Articles Posted in Estate Administration

lowSome of our clients have recently inquired as to whether their cooperative board may have been declined their proposed sale because the proposed purchase price is too low.  As we have indicated in previous posts , cooperative boards can decline a purchase for any or no reason so long as such reason does not discriminate against protected classes.  Once a seller hears that their well-qualified purchaser has been declined, sometimes they suspect that it is because they accepted a price that was too low.  Should a cooperative board be willing to disclose this possibility, there are steps that the seller can take to keep the deal alive.

Let’s explore the rationale for a cooperative board declining a sale because the price is too low.  The board is likely concerned that a sale price significantly lower than others in the building may adversely affect valuations of other apartments, so that all units for sale in the future may be potentially valued at a lower price as a result.  The board, as a fiduciary for all shareholders, wishes to maintain elevated apartment prices for the benefit of all shareholders.  As such, declining a purchase because the price is too low is perfectly legal.

However, the seller may be willing to accept what appears to be a low price for the following reasons.  Perhaps he is in financial distress, owes maintenance arrears and cannot cover the past due charges without selling the unit.  In this case, it is better for the cooperative as a whole if this person sells so that a financially secure buyer owns the unit instead and is current in her maintenance payments.  Also, the shareholder may be getting divorced or has been relocated in his job, making it necessary to sell.

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We have written extensively about the pitfalls in not having a will. As such, many clients heed that warning and request that their attorney draft a will and other associated estate documents on their behalf.  While these clients have taken responsible action and had their estate documents drafted, additional tasks are required.  We suggest that estate documents be reviewed and potentially redrafted on a periodic basis for the reasons highlighted in this post.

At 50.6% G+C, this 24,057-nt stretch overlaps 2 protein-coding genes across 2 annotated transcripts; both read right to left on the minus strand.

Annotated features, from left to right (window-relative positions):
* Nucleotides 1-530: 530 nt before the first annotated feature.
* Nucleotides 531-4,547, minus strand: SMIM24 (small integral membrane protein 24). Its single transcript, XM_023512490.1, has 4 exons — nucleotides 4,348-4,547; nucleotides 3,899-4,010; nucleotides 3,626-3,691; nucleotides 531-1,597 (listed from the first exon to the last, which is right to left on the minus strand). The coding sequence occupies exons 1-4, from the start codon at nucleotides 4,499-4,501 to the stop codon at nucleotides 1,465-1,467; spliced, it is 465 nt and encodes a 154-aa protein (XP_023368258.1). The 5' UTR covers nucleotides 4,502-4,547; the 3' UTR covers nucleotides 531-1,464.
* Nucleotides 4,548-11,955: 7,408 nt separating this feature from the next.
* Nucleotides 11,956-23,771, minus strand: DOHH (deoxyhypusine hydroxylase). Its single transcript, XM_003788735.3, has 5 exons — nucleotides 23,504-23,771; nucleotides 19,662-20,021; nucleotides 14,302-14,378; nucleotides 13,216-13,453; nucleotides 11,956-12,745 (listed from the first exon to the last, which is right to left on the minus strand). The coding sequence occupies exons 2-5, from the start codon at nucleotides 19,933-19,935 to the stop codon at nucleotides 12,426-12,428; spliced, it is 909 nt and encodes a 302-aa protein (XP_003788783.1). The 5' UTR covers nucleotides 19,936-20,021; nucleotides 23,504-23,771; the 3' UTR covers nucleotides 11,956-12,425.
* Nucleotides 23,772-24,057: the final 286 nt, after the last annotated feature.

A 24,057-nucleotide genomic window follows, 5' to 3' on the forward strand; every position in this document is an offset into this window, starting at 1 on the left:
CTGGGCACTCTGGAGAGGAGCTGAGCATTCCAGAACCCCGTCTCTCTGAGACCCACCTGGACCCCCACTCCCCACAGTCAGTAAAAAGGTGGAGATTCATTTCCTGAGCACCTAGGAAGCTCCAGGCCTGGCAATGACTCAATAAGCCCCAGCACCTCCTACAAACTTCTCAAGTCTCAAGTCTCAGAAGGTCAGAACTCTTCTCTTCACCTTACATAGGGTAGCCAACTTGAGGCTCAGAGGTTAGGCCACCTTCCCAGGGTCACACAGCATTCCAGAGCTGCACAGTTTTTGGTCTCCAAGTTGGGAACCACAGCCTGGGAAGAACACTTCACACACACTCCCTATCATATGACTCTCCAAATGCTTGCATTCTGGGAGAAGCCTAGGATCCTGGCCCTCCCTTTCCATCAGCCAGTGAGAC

Most people experience changes in their life and in the lives of those around them that require revision of estate documents.  Such internal changes are as follows.  Perhaps the executor appointed in the will does not currently get along with the testator (person making the will) or is unable to perform his duties due to illness or death.  Maybe the formerly adorable child is now an irresponsible young adult, whose inheritance should be left in a trust.  Perhaps an estrangement of relationship has occurred, so that the testator wishes to disinherit a relative.  These events are under the knowledge and control of the testator.

Relationships and events may result in the need to revise estate documents.  Some of these events are divorce of the testator or adult child, a grandchild’s birth, receipt of inheritance, retirement, and chronic disability.  Your attorney will assist you in adjusting your estate documents whether or not such events are joyous.

will-300x150As our political landscape is more uncertain than ever after this week’s election results, our readers  cannot be certain that estate tax repeal is on the horizon.  Also, most people do not own substantial assets so that estate taxes may apply to their estates.  However, most of our clients  could benefit from the drafting of a Will and other estate documents by a skilled attorney.  This post will address the benefits of engaging a qualified attorney to draft your estate documents.

Without a Will, one’s property will be left according to the laws of intestacy.  Intestacy distribution through an administration proceeding may serve most people well enough.  For instance, if one’s closest surviving relative is a daughter with whom there is a good relationship, the parent would have no problem with the daughter inheriting her entire estate.  However, if there is also a son with whom the parent has an estranged relationship, intestacy would result in both children sharing in the estate equally.  Since this is not a result favored by the parent, the drafting of a Will is essential so that the parent’s wishes that only the daughter inherit will be honored.  Also, should the parent wish for both children to inherit, but in unequal portions, a Will would be needed to address this desire.  Likewise, a Will can allocate responsibility for the payment of estate taxes between beneficiaries and may direct that only certain assets be liquidated in order to pay estate taxes.

When working with an attorney  to draft estate documents, the opportunity to select an executor to manage the estate is also available.  Otherwise, with intestacy, the person who inherits the estate also is appointed to serve as administrator to manage the estate.  This may not be a favorable result if this person is not as prudent in managing money as another person that may be selected by the decedent.

fatherOur firm wants to extend its best wishes to all Dads for a happy Father’s Day.  We would like to mention some gift ideas of a legal nature that cannot be purchased in an ordinary department store.

Your Father may be on the verge of retirement.  As such, he may be in the market for a qualified attorney  who will negotiate and document the terms of his business sale.  Such a sale may involve preparation of a contract of sale, coordination of the payoff of a business or equipment loan, closing document drafting and the like.  Once the transaction is complete, your Dad can enjoy a care-free retirement.